For lack of a better word, fashion is an art form and like the art world, fashion has an industry and establishment that sets a high bar for entry. On the back-end, designers and creative/artistic directors are more often than not alumni of exclusive art/fashion/design schools, tenured by industry experience, and with an extensive network of connections within the fashion world.
As in fashion, artists have long been frustrated by these barriers and gatekeepers, curators and gallerists. The resultant Outsider Art movement eschews classical techniques and pretension, resulting in a pure if amateur expression of artistic intent, unfettered by the demands of the art market. According to Christie’s, the term Outsider Art was first “employed as a synonym for Art Brut, a label used to described art formed beyond the boundaries of the mainstream art world.” In recent years, Christie’s notes “the label has broadened to encompass work by artists who have not had any formal training, and who have never been a part of the art establishment.” Imitators and appropriators of Outsider Art, meanwhile, are shunned and shamed for trying to imitate the “real thing’s” authenticity and raw appeal — a cheap cash-out. Stop me if this sounds familiar.
In many ways, streetwear was fashion’s Outsider Art. Upstart brands and collections often created on a shoestring budget, with little to no respect for intellectual property laws or seasonal calendars. These aspiring designers worked on the fringes, collaborating with their friends, peers and inspirations to create the clothing that they want to see, buy and wear. Where previously, trends were born on the runway and trickled down to the high street; nowadays, however, the runway looks more and more like the high street: slouchy hoodies, sneakers, puffy coats and collaborations have become more of a rule than an exception. With Supreme’s recent domination of Louis Vuitton’s recent runway collection, all of this begs the question: how did the outsiders find their way in?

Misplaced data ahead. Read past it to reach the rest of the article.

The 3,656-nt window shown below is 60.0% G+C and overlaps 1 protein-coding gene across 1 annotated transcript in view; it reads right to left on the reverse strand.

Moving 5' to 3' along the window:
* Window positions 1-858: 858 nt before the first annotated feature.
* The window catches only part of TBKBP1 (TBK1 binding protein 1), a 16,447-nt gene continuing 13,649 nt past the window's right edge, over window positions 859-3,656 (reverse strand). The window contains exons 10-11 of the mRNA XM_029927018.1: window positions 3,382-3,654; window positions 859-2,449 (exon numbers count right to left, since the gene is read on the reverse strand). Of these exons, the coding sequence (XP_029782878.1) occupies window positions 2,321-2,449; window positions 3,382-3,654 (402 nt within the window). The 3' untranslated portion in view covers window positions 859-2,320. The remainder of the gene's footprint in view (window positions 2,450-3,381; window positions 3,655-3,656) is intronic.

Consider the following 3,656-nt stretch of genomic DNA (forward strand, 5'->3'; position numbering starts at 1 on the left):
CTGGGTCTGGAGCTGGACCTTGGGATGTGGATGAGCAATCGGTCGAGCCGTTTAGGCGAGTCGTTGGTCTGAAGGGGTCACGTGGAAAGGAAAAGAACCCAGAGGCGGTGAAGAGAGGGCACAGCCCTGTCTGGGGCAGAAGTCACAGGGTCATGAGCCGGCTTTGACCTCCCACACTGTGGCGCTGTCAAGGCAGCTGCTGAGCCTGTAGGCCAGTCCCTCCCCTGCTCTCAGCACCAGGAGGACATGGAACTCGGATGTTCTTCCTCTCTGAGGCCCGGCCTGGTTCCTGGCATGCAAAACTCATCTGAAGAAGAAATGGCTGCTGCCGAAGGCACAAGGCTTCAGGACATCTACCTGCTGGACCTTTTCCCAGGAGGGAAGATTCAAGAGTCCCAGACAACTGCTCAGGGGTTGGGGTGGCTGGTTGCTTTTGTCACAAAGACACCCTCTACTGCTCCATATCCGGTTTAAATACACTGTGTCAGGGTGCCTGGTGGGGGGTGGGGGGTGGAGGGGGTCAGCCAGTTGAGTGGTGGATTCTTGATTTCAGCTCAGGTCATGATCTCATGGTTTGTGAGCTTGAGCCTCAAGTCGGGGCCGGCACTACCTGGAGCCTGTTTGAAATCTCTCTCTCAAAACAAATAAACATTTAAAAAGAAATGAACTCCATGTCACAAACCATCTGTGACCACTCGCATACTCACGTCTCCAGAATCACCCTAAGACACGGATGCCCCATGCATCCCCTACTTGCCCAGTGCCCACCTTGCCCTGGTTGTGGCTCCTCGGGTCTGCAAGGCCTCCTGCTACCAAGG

“Friends and family saying, ‘Hey! Get a job! Why do you only do that only? Why are you so odd? We don’t really like what you do. We don’t think anyone ever will. It’s a problem that you have and this problem’s made you ill.’”
This is a sentiment that musicians and designers can relate to in equal measure: the creative arts provide next to no job security and money is hardly guaranteed. Any art school hopeful and dropout can surely relate.
Meanwhile, Johnston has inadvertently found himself at the epicenter of the fashion world’s obsession with merchandise. Aside from his prolific musical output, Johnston is perhaps best-known for his DIY merch, namely his “Hi, How Are You?” T-shirt worn by Nirvana frontman Kurt Cobain. sacai recently released its own rendition of the alien tee, complete with side zippers, for upwards of $300 USD. Aside from being rehashed, Johnston has gone so far as to connect with Supreme on two separate collaborative capsules, both of which sold out instantly. Scott McClanahan, author of The Incantations of Daniel Johnston says that Johnston’s greatest lasting contribution to popular culture is his DIY aesthetic: “The homemade quality of the early work. I feel like that’s everywhere now… I guess in terms of fashion it’s pretty much the same. Skate culture, hip-hop culture, Larry Clark white trash culture.”